Tuberville expecting Cox to surprise folks
By Ross Dellenger
AUBURN — In 2005, his first year starting at Auburn, a hardheaded Brandon Cox stood in the pocket too long. Last season as a junior, the quarterback forced some passes, refusing to throw the ball away.
This season, though, coach Tommy Tuberville is expecting different things from this senior starter. After watching Cox during preseason practice the past month, Tuberville is convinced the Birmingham native will surprise people this fall with his scrambling ability.
“He’s got a little something up his sleeve,” the coach said before taking a step back and adding, “He’s not a sprinter by any means.”
Since aligning behind center two years ago, Cox has faced endlessly criticism for his lack of agility in the pocket. Even coaches and teammates take jabs at his slow speed.
Injuries added to his lack of mobility last season. He sprained his left knee and ankle in the third game against LSU. He then injured a ligament in his right knee during an October game against Ole Miss.
That culminated in 35 sacks, almost three a game.
But a fully healthy Cox has shown a different side recently, at least coaches think so.
“He’s moving good,” offensive coordinator Al Borges said. “He can get out of a mess, and he couldn’t do that last year.”
The messes could come in bunches this season. If this is the year that Cox begins to break out of his cement stance in the pocket, he certainly picked a good time to start.
With two freshmen starting on the right side of the offensive line, Cox’s blind side will be far from protected, especially early in the season, particularly the opening game.
True freshman guard Lee Ziemba and redshirt freshman tackle Mike Berry have not played in a college game but will battle with Kansas State defensive end Ian Campbell, who ranked 10th in the nation with 111/2 sacks in 2006.
They know the 6-foot-4, 250-pound linebacker will be gunning for their side of the line, on a mission to smack Auburn’s quarterback around. “We’re prepared for that.” Berry said.
Ziemba added: “I’m not worried. I’ve been taught well.”
Cox has developed more confidence in Berry and Ziemba through a solid preseason performance, but he knows Campbell may squeak through on occasion. He’s ready for it. “It’s happened before,” he said. “You take the hit and move on.”
Through all of the negativity about his speed, Cox’s arm has produced plenty of success for the Tigers.
His record as a starter? 19-5.
He’s one of the most accurate, successful passers in school history. The 210-pounder ranks second in career passing efficiency with a QB rating of 137.9. He’s only seven touchdowns shy of tying Stan White with the third-most scores in school history, but still, the questions about his mobility follow his every move.
“We’ve talked to him (about) moving in and out of the pocket,” Tuberville said. “He’s got the mobility to do that.”
Borges and Tuberville agreed that Cox is “pocket-aware,” meaning he spies linebackers while looking for receivers and he feels pressure from a collapsing offensive line, but the last two years the quarterback has been pocket-stubborn.
“When he first got to Auburn, he was a little bit hardheaded in that he would stand in the pocket a little too long,” Tuberville said. “And last year we couldn’t get him to throw the ball away. He would stand in there and maybe try to force it or wait for his receiver to give him an extra second. In our league, sometimes that extra second is not there.”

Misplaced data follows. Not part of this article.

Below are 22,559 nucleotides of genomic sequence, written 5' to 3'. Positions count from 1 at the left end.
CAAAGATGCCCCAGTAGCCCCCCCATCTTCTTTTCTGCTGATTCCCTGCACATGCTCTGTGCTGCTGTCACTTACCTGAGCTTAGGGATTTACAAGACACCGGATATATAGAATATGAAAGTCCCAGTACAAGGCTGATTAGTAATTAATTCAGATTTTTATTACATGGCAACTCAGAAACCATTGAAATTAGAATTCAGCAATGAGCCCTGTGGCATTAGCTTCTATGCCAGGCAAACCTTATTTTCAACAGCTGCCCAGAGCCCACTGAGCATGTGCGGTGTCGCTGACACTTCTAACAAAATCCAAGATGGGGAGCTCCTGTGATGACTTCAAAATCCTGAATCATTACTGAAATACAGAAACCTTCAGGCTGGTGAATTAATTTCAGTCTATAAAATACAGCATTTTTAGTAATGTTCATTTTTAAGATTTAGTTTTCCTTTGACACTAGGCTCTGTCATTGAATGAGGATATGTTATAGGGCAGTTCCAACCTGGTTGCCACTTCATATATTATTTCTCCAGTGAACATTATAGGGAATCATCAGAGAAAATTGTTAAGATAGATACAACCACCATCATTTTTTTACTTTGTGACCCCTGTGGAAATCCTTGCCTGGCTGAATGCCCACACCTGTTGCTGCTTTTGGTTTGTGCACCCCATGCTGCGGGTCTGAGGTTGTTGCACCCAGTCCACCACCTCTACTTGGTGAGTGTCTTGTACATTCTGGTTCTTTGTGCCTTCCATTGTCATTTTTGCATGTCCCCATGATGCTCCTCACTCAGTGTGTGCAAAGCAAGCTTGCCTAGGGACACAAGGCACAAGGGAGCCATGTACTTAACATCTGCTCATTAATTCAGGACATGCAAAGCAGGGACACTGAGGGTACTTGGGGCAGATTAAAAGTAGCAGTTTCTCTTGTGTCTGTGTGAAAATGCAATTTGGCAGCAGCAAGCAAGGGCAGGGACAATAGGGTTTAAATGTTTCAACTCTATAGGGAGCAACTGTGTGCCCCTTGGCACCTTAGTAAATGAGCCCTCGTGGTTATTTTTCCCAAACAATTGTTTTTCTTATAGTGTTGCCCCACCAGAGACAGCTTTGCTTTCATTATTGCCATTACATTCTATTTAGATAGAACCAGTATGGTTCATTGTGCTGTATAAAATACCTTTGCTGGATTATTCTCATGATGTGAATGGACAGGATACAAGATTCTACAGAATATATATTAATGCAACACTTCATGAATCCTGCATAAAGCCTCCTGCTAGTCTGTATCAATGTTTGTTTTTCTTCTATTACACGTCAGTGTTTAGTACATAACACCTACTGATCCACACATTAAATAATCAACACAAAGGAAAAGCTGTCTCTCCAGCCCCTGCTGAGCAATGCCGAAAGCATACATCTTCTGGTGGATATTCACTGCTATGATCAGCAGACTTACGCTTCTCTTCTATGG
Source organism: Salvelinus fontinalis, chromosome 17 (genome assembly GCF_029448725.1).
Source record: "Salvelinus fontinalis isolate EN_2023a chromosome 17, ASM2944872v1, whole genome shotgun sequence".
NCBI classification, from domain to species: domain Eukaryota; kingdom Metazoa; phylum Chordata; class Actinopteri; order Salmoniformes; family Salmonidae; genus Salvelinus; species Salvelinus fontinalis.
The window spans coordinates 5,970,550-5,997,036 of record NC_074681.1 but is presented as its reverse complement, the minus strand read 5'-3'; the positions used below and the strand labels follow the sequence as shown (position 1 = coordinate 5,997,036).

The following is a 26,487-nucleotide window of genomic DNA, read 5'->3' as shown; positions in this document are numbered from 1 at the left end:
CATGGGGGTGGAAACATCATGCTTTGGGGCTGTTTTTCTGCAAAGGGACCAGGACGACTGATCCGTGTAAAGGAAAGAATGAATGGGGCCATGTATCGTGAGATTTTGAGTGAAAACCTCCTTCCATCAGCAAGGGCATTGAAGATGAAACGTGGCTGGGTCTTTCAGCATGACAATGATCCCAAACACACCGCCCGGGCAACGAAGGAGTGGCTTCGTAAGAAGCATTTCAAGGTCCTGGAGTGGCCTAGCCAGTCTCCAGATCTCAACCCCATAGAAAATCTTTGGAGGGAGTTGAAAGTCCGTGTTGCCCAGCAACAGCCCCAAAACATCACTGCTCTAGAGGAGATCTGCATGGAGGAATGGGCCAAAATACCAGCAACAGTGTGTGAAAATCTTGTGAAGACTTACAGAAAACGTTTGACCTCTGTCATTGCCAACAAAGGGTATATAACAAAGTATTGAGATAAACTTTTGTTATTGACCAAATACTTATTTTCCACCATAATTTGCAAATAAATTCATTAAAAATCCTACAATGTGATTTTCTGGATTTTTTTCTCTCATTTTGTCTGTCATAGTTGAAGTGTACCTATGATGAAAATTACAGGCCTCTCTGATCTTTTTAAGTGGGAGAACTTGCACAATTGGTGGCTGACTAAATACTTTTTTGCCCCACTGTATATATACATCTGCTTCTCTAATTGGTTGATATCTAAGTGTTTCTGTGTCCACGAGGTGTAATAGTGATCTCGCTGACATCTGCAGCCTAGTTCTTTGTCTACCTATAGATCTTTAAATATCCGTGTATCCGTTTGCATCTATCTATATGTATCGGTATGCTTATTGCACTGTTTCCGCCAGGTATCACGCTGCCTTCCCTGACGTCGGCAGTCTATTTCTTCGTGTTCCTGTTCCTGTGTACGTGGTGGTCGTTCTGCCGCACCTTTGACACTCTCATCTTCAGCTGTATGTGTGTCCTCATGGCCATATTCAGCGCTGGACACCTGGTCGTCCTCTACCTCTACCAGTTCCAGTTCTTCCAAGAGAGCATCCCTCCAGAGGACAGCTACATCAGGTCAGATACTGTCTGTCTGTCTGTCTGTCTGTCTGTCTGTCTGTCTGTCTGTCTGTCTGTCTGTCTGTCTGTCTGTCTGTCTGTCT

That, coupled with his injuries, led to those 35 sacks and a total loss of 205 yards last year.
While serving as quarterbacks coach, Borges has been with Cox every step of the way this August. He says the senior’s physical state last season made him an easy target, but this year, Borges thinks, will be different.
“I’m not going to ever say he’s a scrambling quarterback,” Borges said, “but he has enough pocket presence to maneuver in the pocket and buy time to make throws.”
Kansas State (7-6 in 2006) at No. 18 Auburn (11-2)
When: Saturday, 6:45 p.m.
Where: Jordan-Hare Stadium in Auburn.
Line: Auburn by 131/2.
TV/radio: ESPN will televise the game. The radio broadcast can be heard on FM-106.1, AM-1230 and FM-98.3.
Players to watch: Auburn quarterback Brandon Cox will have all eyes on his every move, and move, he better. With a young, inexperienced offensive line, Cox may need to do something he’s not used to doing — scramble. Auburn’s deep set of running backs — Brad Lester, Ben Tate, Mario Fannin and Carl Stewart — may end up being the deciding factor.
Kansas State gave up the 78th most rushing yards in the nation last season with 148 a game. Wildcats running back Leon Patton, who led the team in rushing as a true freshman last year, won’t get the starting nod, but he will get plenty of carries. He’ll also be one of the team’s kickoff returners. In 2006, he took a kick 95 yards for a touchdown. K-State’s Ian Campbell, who plays as a fourth linebacker in the Wildcats’ 3-4 scheme, had 111/2 sacks in 2006. He is compared by many to Auburn’s Quentin Groves.
Key matchup: K-State receiver Jordy Nelson against Auburn cornerback and Decatur native Jerraud Powers. The 5-foot-9 Powers said he may be paired with the 6-foot-3 Nelson when Auburn plays five defensive backs. Nelson has led K-State in receptions and receiving yards the last two seasons.
Weather: Scattered thunderstorms with a low of 68 degrees and a high of 83. The chance of rain is 50 percent.
Last meeting: Auburn 26, Kansas State 18; Sept. 15, 1979, in Auburn.
Prediction: Auburn 31, Kansas State 10.
Ross Dellenger, DAILY sport writer
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